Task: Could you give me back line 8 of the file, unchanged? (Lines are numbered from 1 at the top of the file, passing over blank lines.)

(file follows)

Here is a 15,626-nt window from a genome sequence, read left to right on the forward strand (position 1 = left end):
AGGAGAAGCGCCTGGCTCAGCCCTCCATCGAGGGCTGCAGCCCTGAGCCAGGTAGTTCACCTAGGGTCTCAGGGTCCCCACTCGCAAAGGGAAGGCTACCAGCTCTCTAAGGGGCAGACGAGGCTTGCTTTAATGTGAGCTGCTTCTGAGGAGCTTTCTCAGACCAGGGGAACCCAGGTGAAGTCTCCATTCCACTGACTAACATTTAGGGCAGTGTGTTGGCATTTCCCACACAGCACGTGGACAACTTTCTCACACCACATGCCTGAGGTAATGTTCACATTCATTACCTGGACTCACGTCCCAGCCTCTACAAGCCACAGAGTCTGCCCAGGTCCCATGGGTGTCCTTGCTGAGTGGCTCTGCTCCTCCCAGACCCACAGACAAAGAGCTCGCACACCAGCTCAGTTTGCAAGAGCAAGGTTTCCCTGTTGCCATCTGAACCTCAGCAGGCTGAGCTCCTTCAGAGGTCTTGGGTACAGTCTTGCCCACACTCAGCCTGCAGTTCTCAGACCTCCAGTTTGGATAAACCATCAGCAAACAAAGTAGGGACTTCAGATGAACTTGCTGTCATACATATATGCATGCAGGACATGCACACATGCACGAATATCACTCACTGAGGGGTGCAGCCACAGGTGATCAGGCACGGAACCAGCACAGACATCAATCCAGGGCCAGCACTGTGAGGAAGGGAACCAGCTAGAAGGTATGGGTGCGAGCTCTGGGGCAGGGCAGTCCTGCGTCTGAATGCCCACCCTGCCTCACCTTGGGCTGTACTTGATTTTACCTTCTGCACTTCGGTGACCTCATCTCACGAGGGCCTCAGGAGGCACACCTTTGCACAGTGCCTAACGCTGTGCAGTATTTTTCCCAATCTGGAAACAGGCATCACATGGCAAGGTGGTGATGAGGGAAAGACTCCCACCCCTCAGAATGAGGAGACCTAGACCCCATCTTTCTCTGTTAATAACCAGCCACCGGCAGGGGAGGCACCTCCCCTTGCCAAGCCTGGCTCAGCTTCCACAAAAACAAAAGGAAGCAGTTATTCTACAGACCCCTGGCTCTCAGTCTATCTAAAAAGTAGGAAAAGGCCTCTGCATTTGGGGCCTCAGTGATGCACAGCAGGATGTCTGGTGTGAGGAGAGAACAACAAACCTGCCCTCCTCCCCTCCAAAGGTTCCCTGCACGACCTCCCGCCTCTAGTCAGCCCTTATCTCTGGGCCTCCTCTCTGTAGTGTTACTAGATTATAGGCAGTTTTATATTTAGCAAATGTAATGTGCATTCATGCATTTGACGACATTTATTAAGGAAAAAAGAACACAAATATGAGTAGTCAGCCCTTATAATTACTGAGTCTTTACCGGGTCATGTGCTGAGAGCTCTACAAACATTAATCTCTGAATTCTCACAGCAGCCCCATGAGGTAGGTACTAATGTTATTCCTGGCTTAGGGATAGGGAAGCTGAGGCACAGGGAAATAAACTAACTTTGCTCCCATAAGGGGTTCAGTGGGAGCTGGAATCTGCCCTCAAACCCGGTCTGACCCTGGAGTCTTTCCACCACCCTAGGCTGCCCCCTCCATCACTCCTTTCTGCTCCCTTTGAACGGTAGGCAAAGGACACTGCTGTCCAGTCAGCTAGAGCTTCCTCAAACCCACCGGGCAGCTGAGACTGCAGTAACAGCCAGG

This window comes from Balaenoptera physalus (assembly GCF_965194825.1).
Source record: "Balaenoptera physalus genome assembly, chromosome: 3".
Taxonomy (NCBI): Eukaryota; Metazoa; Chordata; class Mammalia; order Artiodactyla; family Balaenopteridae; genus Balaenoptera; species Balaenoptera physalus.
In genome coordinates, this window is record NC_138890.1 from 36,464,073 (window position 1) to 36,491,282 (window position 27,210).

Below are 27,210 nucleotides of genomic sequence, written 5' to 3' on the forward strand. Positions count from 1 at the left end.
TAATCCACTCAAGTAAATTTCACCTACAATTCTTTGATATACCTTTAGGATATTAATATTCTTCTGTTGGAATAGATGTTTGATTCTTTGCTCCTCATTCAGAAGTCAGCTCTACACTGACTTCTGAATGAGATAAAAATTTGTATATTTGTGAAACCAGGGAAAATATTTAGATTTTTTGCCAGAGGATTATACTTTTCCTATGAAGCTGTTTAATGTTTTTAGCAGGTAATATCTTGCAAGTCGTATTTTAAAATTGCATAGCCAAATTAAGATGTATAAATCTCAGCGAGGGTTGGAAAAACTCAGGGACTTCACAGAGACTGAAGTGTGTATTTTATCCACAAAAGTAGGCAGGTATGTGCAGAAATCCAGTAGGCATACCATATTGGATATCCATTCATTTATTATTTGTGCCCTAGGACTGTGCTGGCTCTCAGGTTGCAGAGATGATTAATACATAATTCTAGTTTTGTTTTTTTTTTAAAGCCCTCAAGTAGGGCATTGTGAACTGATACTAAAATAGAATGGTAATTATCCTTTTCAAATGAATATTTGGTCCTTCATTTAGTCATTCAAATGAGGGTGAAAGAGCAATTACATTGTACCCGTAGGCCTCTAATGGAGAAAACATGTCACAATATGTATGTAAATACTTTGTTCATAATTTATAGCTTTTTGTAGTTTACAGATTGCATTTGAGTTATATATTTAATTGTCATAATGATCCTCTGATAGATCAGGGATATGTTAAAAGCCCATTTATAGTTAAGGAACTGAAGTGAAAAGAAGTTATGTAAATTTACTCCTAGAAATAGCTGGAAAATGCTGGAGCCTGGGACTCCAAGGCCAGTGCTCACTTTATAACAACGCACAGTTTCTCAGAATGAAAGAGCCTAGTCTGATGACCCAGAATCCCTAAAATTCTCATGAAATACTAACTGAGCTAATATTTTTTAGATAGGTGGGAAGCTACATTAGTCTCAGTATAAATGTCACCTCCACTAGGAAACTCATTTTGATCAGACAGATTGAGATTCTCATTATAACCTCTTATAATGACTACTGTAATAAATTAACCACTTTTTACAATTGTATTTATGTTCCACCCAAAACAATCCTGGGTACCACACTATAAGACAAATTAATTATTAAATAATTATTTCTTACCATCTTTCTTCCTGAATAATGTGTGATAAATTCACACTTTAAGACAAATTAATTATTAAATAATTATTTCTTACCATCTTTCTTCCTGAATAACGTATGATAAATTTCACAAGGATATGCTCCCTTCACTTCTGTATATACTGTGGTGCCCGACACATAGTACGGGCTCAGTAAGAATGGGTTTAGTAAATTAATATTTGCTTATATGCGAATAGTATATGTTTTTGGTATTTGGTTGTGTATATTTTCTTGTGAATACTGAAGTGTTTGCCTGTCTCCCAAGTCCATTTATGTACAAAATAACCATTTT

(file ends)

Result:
TAATCCACTCAAGTAAATTTCACCTACAATTCTTTGATATACCTTTAGGATATTAATATTCTTCTGTTGGAATAGATGTTTGATTCTTTGCTCCTCATTCAGAAGTCAGCTCTACACTGACTTCTGAATGAGATAAAAATTTGTATATTTGTGAAACCAGGGAAAATATTTAGATTTTTTGCCAGAGGATTATACTTTTCCTATGAAGCTGTTTAATGTTTTTAGCAGGTAATATCTTGCAAGTCGTATTTTAAAATTGCATAGCCAAATTAAGATGTATAAATCTCAGCGAGGGTTGGAAAAACTCAGGGACTTCACAGAGACTGAAGTGTGTATTTTATCCACAAAAGTAGGCAGGTATGTGCAGAAATCCAGTAGGCATACCATATTGGATATCCATTCATTTATTATTTGTGCCCTAGGACTGTGCTGGCTCTCAGGTTGCAGAGATGATTAATACATAATTCTAGTTTTGTTTTTTTTTTAAAGCCCTCAAGTAGGGCATTGTGAACTGATACTAAAATAGAATGGTAATTATCCTTTTCAAATGAATATTTGGTCCTTCATTTAGTCATTCAAATGAGGGTGAAAGAGCAATTACATTGTACCCGTAGGCCTCTAATGGAGAAAACATGTCACAATATGTATGTAAATACTTTGTTCATAATTTATAGCTTTTTGTAGTTTACAGATTGCATTTGAGTTATATATTTAATTGTCATAATGATCCTCTGATAGATCAGGGATATGTTAAAAGCCCATTTATAGTTAAGGAACTGAAGTGAAAAGAAGTTATGTAAATTTACTCCTAGAAATAGCTGGAAAATGCTGGAGCCTGGGACTCCAAGGCCAGTGCTCACTTTATAACAACGCACAGTTTCTCAGAATGAAAGAGCCTAGTCTGATGACCCAGAATCCCTAAAATTCTCATGAAATACTAACTGAGCTAATATTTTTTAGATAGGTGGGAAGCTACATTAGTCTCAGTATAAATGTCACCTCCACTAGGAAACTCATTTTGATCAGACAGATTGAGATTCTCATTATAACCTCTTATAATGACTACTGTAATAAATTAACCACTTTTTACAATTGTATTTATGTTCCACCCAAAACAATCCTGGGTACCACACTATAAGACAAATTAATTATTAAATAATTATTTCTTACCATCTTTCTTCCTGAATAATGTGTGATAAATTCACACTTTAAGACAAATTAATTATTAAATAATTATTTCTTACCATCTTTCTTCCTGAATAACGTATGATAAATTTCACAAGGATATGCTCCCTTCACTTCTGTATATACTGTGGTGCCCGACACATAGTACGGGCTCAGTAAGAATGGGTTTAGTAAATTAATATTTGCTTATATGCGAATAGTATATGTTTTTGGTATTTGGTTGTGTATATTTTCTTGTGAATACTGAAGTGTTTGCCTGTCTCCCAAGTCCATTTATGTACAAAATAACCATTTT